Home Made Bread: Avoid & Solve the Most Common Mistakes

31 May 2019 || Bread

The benefit of making home made bread is that we know exactly what goes into it. Supermarket bought products are often made from extremely refined flour, contain additives that change the appearance and the taste of the bread we buy, as well as preservatives. Not to mention the fact that it comes in unnecessary plastic packaging.

That is why making your own bread in the comfort of your home is a major step towards obtaining a good quality product, and you needn’t to worry about what goes in it – you decide the ingredients, from the flour to everything else!

If baking home made bread is relatively new to you, or you want to know how to improve your skills, here is a simple guide on how to avoid and solve the most common mistakes.

The dough is too hard or too soft

The consistency of the dough is fundamental when it comes to baking your own home made bread. It is important to use the amounts of flour and water that are specified in the recipe.

However, it is useful to remember that there are some other elements that influence the consistency of the dough, and they are partly out of our control: these vary from the humidity in the air to the quality of the flour and its capacity to absorb liquids.

The best thing to do is regulate the consistency while we are working on the mixture, by adding flour if it is too sticky, or adding water if it tends to be crumbly. The more time you spend working on the dough, the better the final result will be.

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Insufficient leavening

If your dough does not rise enough, your bread might be too hard or chewy. A part of the leavening will take place in the oven, and a rather hard crust may form on the surface of the bread.

You may want to prolong the leavening to up to 3 hours with the yeast and up to 8-12 hours with the sourdough (depending on the recipes). Let the dough rise in a container covered with a damp cloth to prevent the top from drying too much. Choose a warm place away from drafts and temperature changes.

Did you know there is a trick to check leavening times? Put a ball of dough in a glass of water. When the ball has risen to the surface, it means it is time to bake!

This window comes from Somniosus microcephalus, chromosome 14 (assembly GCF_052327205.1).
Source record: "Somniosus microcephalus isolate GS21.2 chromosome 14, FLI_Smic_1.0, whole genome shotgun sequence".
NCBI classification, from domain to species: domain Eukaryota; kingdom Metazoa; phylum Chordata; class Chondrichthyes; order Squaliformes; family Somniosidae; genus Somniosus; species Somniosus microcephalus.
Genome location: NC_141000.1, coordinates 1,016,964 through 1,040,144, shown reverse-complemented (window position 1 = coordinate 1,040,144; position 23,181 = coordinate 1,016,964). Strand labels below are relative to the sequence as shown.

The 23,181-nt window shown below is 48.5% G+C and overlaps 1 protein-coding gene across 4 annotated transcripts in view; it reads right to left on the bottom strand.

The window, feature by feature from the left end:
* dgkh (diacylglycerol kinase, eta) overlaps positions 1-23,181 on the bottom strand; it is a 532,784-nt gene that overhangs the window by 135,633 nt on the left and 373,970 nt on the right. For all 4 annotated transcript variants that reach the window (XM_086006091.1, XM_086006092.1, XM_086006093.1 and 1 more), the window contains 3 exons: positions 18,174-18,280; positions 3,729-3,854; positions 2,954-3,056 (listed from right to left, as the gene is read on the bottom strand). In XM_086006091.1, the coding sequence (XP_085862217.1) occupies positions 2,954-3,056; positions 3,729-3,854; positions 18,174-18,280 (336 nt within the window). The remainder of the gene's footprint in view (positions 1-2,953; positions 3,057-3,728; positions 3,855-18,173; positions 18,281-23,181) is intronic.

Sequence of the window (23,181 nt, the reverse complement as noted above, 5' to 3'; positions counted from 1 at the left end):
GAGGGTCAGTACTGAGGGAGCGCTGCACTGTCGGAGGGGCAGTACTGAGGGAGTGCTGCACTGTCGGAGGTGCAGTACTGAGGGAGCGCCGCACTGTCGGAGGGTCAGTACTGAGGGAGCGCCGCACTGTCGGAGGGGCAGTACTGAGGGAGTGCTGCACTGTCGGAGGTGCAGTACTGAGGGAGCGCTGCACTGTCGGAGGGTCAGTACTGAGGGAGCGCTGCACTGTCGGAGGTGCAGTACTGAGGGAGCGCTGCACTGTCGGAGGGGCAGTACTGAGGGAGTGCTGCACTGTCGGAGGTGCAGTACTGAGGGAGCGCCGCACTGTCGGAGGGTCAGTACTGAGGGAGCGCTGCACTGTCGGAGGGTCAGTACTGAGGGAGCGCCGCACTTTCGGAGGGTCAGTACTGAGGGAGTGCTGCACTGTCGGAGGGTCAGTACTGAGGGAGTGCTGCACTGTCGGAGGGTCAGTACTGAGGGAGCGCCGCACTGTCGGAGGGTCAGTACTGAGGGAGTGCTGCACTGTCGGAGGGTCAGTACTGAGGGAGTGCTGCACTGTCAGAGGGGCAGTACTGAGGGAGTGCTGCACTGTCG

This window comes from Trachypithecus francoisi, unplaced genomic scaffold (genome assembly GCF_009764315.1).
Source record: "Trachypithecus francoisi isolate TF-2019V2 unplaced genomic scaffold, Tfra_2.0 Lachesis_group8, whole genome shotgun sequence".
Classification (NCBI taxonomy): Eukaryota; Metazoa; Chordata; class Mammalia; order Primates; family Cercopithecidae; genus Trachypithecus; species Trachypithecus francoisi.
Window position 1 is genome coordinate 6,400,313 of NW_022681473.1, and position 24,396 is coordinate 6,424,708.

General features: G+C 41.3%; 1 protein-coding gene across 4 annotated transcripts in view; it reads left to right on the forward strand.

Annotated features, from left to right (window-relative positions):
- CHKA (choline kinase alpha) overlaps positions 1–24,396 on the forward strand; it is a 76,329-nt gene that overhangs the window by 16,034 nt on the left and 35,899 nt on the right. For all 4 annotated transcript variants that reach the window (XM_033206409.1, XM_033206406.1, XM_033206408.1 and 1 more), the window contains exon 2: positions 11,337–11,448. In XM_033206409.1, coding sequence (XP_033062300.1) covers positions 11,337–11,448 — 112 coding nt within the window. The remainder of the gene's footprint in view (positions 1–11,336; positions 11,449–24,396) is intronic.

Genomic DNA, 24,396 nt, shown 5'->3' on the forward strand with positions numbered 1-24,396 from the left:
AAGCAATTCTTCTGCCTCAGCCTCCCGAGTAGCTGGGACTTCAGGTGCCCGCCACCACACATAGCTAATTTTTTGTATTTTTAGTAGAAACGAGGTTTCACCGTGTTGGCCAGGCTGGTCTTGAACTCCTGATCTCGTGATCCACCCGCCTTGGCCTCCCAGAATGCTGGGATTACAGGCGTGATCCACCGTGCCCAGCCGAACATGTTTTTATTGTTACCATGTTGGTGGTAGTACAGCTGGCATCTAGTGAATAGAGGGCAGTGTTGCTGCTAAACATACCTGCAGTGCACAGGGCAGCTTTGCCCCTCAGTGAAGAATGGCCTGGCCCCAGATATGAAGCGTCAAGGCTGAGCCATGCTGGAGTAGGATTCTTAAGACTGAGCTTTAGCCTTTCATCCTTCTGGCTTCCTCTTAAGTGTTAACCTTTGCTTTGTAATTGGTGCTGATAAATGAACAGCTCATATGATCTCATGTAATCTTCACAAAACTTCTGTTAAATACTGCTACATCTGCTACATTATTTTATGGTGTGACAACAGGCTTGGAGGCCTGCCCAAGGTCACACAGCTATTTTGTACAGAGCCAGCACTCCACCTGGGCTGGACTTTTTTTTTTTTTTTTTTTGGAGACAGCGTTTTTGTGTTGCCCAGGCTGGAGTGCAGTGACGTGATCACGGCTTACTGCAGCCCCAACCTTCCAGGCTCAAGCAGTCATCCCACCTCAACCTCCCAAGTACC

Choice and combination of flour

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Your home made bread will only be of high quality if you choose the best flours, and you are able to match different ones. Strong bread flour or a great all purpose flour such as Caputo Blue from Naples both work well.

In terms of leavening, doughs are more successful with flours that contain a lot of gluten, like the classic wheat flour. You can combine the mixture with small amounts of less strong flour, such as rice or quinoa flour. However, use these in moderation, as it may compromise the result. If you want to prepare bread with special or gluten-free flours, make sure that you follow precisely the instructions of the recipe.

Oven temperature too high or too low

Some people prefer to keep the oven temperature constant, others tend to raise it towards the end of baking bread to make it slightly browner, and others prefer to lower it to avoid burning the product. Many elements depend on the type of oven you have at home.

With different ovens and recipes, you will have to experiment with different cooking times.

To make good home made bread, you don’t necessarily need a wood oven: some advice is to preheat the oven to bring it to the desired temperature and place a cup on the bottom with a little water in it if you notice that your homemade bread tends to dry out too much during cooking. If the oven temperature is too high, the bread risks being raw on the inside and overcooked on the outside. If it is low, cooking times will be too long and the bread may be too moist and compact.

Underestimating the cooling process

The moment we leave the bread to cool off is very important and should not be underestimated. If you let the bread cool in the tin, it is likely that moisture may form on its bottom and that the bread ends up being too soft. You should therefore remember to bake the bread and place it immediately on a raised grill, so that the lower part is well in contact with the air. Alternatively, you can lay it diagonally on the table, placing it against the wall and allowing air to circulate around the whole bread, especially on the bottom.

The taste is too sour

Bread prepared at home with sourdough has a slightly different taste to baker’s bread: that’s normal. However, the flavour should never be too acidic. If so, try reflecting on one of the following points. Perhaps you have used too much sourdough compared to flour, or the leavening has lasted too long.

Keep experimenting!

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Making your own, home made bread is easy and rewarding.  It may not be perfect the first time, but with these tips in mind and some perseverance, you will be able to bake a high quality loaf and enjoy its simple, yet delicious taste.

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